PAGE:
Age at Child Obsessive-Compulsive Disorder Onset, 2014 (ICPSR 36232)

Version Date: Jul 15, 2015 View help for published

Principal Investigator(s): View help for Principal Investigator(s)
Katherine Kenyon, University of Manitoba; Warren Eaton, University of Manitoba

https://doi.org/10.3886/ICPSR36232.v1

Version V1

Obsessive-compulsive disorder (OCD), which involves obsessional thoughts and compulsive actions performed in response to those thoughts, is an anxiety disorder that affects many children. An important question is whether early-onset OCD should be viewed as a special type of OCD, one that it has different characteristics than later-onset OCD. If so, individuals with early-onset OCD might respond differently to treatments. Consequently, the age of children at OCD onset was a focus of this study. Past researchers have reported that early age at onset is linked to more severe symptoms and that more males than females have the early-onset type of OCD. As such, we predicted that males would develop the disorder earlier than females and therefore experience more severe OCD symptoms. We used an online survey to recruit parents and caregivers of children with OCD from countries with large English-speaking populations. Girls and boys did not differ significantly in the severity of symptoms, nor was the severity of their symptoms predicted by the age at which their OCD symptoms first appeared. However, poorer family functioning was associated with greater OCD symptom severity. The role of family functioning in child OCD has been little studied, so future research should attend to the relation between family functioning and the development and severity of OCD symptoms in children.

Kenyon, Katherine, and Eaton, Warren. Age at Child Obsessive-Compulsive Disorder Onset, 2014. Ann Arbor, MI: Inter-university Consortium for Political and Social Research [distributor], 2015-07-15. https://doi.org/10.3886/ICPSR36232.v1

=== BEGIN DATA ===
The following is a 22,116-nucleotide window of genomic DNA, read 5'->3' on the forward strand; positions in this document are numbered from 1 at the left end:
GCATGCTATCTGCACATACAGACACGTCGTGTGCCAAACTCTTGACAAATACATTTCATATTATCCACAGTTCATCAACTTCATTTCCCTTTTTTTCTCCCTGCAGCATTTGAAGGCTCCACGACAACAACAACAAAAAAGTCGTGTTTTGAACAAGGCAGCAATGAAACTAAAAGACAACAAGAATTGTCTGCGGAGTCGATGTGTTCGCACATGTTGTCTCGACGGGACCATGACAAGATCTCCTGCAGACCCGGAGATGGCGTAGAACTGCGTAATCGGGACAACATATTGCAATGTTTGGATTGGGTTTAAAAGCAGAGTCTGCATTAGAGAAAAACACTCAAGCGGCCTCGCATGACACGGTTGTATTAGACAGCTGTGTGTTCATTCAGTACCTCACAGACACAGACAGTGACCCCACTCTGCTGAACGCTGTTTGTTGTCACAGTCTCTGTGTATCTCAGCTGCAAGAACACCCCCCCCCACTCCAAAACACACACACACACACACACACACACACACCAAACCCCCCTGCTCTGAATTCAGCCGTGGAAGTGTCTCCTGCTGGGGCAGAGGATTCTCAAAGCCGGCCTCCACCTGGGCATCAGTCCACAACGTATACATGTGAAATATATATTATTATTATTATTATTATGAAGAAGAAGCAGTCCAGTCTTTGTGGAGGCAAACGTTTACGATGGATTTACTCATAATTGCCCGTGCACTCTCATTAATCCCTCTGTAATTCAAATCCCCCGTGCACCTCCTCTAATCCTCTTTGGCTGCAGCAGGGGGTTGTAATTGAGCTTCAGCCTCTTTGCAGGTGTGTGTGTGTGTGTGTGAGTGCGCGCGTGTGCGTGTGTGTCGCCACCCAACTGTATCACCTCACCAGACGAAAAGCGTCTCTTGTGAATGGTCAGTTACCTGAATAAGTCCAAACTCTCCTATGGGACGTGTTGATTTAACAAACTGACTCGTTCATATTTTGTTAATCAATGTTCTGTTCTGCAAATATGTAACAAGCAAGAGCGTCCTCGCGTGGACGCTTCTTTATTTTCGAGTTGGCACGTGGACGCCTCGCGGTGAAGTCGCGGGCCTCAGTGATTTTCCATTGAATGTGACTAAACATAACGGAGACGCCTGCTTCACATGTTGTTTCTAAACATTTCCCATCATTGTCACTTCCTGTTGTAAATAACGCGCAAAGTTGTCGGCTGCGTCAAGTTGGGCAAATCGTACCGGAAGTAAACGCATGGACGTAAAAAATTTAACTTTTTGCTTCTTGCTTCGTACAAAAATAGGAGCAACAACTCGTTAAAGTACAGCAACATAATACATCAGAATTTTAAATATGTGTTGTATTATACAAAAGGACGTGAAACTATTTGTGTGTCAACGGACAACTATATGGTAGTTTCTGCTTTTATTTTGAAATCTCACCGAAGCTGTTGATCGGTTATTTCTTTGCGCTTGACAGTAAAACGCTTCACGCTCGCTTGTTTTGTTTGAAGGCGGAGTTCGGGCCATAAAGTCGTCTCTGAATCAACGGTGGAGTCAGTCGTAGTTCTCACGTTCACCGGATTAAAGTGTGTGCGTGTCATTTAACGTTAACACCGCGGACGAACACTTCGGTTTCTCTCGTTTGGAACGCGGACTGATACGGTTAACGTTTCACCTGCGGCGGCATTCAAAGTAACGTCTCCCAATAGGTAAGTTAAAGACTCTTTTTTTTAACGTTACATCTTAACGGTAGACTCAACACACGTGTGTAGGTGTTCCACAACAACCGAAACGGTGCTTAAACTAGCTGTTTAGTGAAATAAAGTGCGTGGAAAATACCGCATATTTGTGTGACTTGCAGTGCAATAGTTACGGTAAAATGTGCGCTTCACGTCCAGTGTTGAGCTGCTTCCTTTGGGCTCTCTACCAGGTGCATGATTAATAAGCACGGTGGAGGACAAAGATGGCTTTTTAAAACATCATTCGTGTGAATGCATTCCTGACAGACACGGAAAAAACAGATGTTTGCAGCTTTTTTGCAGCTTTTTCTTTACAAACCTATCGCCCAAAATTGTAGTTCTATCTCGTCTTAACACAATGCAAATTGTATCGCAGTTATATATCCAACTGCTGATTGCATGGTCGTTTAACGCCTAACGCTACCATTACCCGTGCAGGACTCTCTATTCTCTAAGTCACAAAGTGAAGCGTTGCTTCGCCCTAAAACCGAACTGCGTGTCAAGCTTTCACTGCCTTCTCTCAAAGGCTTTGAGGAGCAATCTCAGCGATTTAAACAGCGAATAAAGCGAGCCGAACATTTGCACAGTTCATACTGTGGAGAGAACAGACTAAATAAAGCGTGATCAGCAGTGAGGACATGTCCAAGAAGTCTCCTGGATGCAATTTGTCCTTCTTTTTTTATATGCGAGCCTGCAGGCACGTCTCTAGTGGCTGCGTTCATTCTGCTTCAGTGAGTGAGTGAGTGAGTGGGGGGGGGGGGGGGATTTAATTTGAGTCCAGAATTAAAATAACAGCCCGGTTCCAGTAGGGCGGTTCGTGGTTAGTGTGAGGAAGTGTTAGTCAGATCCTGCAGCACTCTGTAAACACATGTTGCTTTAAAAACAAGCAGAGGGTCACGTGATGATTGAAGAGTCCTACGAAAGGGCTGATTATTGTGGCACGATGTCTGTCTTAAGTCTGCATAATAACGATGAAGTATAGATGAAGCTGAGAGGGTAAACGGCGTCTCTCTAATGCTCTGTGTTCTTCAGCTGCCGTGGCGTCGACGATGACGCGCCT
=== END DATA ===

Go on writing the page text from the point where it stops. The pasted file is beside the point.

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This dataset is part of ICPSR's Archives of Scientific Psychology journal database. Users should contact the Editorial Office at the American Psychological Association for information on requesting data access.

Inter-university Consortium for Political and Social Research
2013
2013-01-19 -- 2013-09-05

Parents who clicked on a Google text ad about childhood obsessive-compulsive disorder.

Cross-sectional

Children whose parents reported that they had symptoms of obsessive-compulsive disorder.

individual
survey data

OCD survey items were custom-designed for this survey.

2015-07-15

2018-02-15 The citation of this study may have changed due to the new version control system that has been implemented. The previous citation was:
  • Kenyon, Katherine, and Warren Eaton. Age at Child Obsessive-Compulsive Disorder Onset, 2014. ICPSR36232-v1. Ann Arbor, MI: Inter-university Consortium for Political and Social Research [distributor], 2015-07-15. http://doi.org/10.3886/ICPSR36232.v1

Notes

  • This dataset is part of ICPSR's Archives of Scientific Psychology journal database. Users should contact the Editorial Office at the American Psychological Association for information on requesting data access.

  • The public-use data files in this collection are available for access by the general public. Access does not require affiliation with an ICPSR member institution.

  • One or more files in this data collection have special restrictions. Restricted data files are not available for direct download from the website; click on the Restricted Data button to learn more.

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Archives of Scientific Psychology

This dataset is made available in connection to an article in Archives of Scientific Psychology, the first open-access, open-methods journal of the American Psychological Association (APA). Archiving and dissemination of this research is part of APA's commitment to collaborative data sharing.